Tuesday, February 23, 2016

Perfect Bridge Walk on George's Birthday

George Washington's wealth primarily came from making and selling whiskey. Yesterday, on his birthday (people of certain age remember such things) I walked over the Brooklyn Bridge to a storytelling event at a senior center. I thought about our first President as I strolled and felt high from the beauty of all around, the bridge, the city, the bay and the river.

Looking around I drifted away and imagined seeing George and Martha after his 1789 inauguration denying a ride in their royal coach in order to walk from City Hall on Wall Street up Broadway to St. Paul's Chapel. As they walked and stiffly acknowledged the crowd, I saw George looking around at the semi-rebuilt, burnt-out Broadway and thinking to himself about a mysterious fire on Sept 19, 1776 that destroyed 500 houses from Broadway to the Hudson.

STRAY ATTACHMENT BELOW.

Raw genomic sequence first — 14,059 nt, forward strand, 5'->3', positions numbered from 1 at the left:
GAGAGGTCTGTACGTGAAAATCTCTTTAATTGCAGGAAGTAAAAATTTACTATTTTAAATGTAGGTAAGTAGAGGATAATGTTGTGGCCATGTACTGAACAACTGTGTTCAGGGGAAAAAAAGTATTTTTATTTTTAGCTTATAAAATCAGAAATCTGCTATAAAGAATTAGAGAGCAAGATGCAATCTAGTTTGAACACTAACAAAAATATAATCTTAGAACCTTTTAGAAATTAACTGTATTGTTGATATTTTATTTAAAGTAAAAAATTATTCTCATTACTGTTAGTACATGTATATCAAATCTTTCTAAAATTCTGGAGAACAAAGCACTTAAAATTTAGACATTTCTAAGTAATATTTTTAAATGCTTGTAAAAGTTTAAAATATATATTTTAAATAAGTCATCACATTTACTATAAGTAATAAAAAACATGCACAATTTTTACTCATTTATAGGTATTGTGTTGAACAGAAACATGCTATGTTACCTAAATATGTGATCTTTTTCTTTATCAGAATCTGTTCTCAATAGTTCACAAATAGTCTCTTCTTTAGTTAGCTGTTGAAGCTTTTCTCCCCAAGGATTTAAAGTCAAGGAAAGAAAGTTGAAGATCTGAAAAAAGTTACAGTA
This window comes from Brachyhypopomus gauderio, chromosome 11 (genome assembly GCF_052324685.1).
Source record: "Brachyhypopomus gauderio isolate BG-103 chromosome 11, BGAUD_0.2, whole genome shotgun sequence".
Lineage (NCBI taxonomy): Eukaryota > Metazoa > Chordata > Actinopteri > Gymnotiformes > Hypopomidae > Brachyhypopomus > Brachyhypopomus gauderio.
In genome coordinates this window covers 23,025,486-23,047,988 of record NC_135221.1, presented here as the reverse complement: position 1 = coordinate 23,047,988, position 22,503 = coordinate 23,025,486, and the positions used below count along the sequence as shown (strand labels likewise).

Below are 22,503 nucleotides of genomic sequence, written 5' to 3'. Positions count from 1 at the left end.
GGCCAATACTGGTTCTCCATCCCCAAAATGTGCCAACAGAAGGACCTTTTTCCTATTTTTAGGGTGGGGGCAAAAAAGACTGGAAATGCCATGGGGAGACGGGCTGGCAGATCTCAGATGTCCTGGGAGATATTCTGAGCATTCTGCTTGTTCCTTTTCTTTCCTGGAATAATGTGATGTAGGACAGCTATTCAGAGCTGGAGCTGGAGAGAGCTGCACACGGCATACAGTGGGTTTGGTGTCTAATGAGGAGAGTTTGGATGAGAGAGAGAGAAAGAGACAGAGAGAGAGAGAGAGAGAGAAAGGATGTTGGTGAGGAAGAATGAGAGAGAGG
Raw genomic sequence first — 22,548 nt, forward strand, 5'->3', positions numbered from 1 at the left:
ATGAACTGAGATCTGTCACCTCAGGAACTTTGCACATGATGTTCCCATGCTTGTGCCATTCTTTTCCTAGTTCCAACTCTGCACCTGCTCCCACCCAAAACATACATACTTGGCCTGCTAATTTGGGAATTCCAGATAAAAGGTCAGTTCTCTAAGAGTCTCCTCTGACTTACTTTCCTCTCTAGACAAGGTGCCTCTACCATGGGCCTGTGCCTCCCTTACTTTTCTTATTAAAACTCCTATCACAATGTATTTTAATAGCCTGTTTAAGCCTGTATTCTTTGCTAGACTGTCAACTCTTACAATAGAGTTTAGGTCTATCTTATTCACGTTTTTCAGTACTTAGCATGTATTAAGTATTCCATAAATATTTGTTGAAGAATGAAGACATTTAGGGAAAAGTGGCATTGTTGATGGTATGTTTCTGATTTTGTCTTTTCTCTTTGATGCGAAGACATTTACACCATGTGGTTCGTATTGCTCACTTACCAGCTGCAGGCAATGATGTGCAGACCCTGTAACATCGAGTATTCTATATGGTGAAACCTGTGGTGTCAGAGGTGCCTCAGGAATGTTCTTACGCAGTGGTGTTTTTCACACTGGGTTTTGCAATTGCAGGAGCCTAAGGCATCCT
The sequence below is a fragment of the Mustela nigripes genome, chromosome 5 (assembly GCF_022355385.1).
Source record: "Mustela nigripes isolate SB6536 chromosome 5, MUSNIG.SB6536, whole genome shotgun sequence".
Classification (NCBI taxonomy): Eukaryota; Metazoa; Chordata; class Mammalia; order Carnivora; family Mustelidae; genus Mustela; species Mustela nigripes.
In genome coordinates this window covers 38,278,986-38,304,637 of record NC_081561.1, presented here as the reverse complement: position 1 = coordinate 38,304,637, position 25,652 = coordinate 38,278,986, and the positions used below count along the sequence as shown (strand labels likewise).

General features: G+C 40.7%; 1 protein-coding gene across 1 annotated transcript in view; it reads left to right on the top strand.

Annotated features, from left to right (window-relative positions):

ps the reason the pix of 100 Gold Street's north side facing the bridge is here ~ the fifth window from the right on the top floor was my affordable housing office for seven years. That view mentally saved me from probable work-site violence a few times.

More photos here.

"City Boy," Thomas Pryor's play in progress is a love letter to long gone street life and Yorkville, the Upper Eastside New York neighborhood. The show's timing coincides with the opening of the Second Avenue Subway - an event that's triggered a surge of tenement demolition and hi-rise construction not seen since the Third Avenue El came down in 1955. The area's character is slipping away (along with its street light). Sharing our memories for posterity in photographs, voice and on paper reinforces Yorkville's rich history. (Thank you, Joe Dettmore, for creating this film)

Check out my 1960s memoir, "I Hate the Dallas Cowboys - tales of a scrappy New York boyhood." at Logos Book Store, or purchase the book online at Amazon (114 five-star reviews out of 114 posted) or Barnes & Noble ~ and buy "River to River ~ New York Scenes From a Bicycle" my photography portfolio online.

Street life seen through 53 stories and 90 photos

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